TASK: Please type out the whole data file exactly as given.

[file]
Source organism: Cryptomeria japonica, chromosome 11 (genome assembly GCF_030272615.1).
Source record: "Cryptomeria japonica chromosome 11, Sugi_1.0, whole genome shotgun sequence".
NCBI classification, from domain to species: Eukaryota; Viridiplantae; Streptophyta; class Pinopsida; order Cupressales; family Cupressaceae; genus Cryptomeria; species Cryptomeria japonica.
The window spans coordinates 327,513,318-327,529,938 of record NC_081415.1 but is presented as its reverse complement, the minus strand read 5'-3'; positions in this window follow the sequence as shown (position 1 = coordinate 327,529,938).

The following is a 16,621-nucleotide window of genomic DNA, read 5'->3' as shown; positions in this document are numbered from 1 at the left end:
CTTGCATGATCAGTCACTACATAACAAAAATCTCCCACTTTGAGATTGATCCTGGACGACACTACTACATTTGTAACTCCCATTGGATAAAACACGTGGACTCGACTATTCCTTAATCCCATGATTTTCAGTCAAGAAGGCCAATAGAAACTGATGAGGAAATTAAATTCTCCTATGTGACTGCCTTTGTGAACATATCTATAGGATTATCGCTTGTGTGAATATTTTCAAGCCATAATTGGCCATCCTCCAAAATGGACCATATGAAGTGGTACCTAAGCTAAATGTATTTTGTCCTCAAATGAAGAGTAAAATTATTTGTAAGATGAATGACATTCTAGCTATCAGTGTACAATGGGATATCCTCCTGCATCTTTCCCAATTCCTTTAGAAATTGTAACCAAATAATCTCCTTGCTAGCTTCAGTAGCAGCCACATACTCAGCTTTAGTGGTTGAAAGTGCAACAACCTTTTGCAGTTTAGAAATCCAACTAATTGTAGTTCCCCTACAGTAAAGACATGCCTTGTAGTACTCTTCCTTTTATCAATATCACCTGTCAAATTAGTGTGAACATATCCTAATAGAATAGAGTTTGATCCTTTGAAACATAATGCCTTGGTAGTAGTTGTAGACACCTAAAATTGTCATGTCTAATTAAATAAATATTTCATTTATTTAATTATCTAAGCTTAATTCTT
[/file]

Source organism: Cryptomeria japonica, chromosome 11 (genome assembly GCF_030272615.1).
Source record: "Cryptomeria japonica chromosome 11, Sugi_1.0, whole genome shotgun sequence".
NCBI classification, from domain to species: Eukaryota; Viridiplantae; Streptophyta; class Pinopsida; order Cupressales; family Cupressaceae; genus Cryptomeria; species Cryptomeria japonica.
The window spans coordinates 327,513,318-327,529,938 of record NC_081415.1 but is presented as its reverse complement, the minus strand read 5'-3'; positions in this window follow the sequence as shown (position 1 = coordinate 327,529,938).

The following is a 16,621-nucleotide window of genomic DNA, read 5'->3' as shown; positions in this document are numbered from 1 at the left end:
CTTGCATGATCAGTCACTACATAACAAAAATCTCCCACTTTGAGATTGATCCTGGACGACACTACTACATTTGTAACTCCCATTGGATAAAACACGTGGACTCGACTATTCCTTAATCCCATGATTTTCAGTCAAGAAGGCCAATAGAAACTGATGAGGAAATTAAATTCTCCTATGTGACTGCCTTTGTGAACATATCTATAGGATTATCGCTTGTGTGAATATTTTCAAGCCATAATTGGCCATCCTCCAAAATGGACCATATGAAGTGGTACCTAAGCTAAATGTATTTTGTCCTCAAATGAAGAGTAAAATTATTTGTAAGATGAATGACATTCTAGCTATCAGTGTACAATGGGATATCCTCCTGCATCTTTCCCAATTCCTTTAGAAATTGTAACCAAATAATCTCCTTGCTAGCTTCAGTAGCAGCCACATACTCAGCTTTAGTGGTTGAAAGTGCAACAACCTTTTGCAGTTTAGAAATCCAACTAATTGTAGTTCCCCTACAGTAAAGACATGCCTTGTAGTACTCTTCCTTTTATCAATATCACCTGTCAAATTAGTGTGAACATATCCTAATAGAATAGAGTTTGATCCTTTGAAACATAATGCCTTGGTAGTAGTTGTAGACACCTAAAATTGTCATGTCTAATTAAATAAATATTTCATTTATTTAATTATCTAAGCTTAATTCTT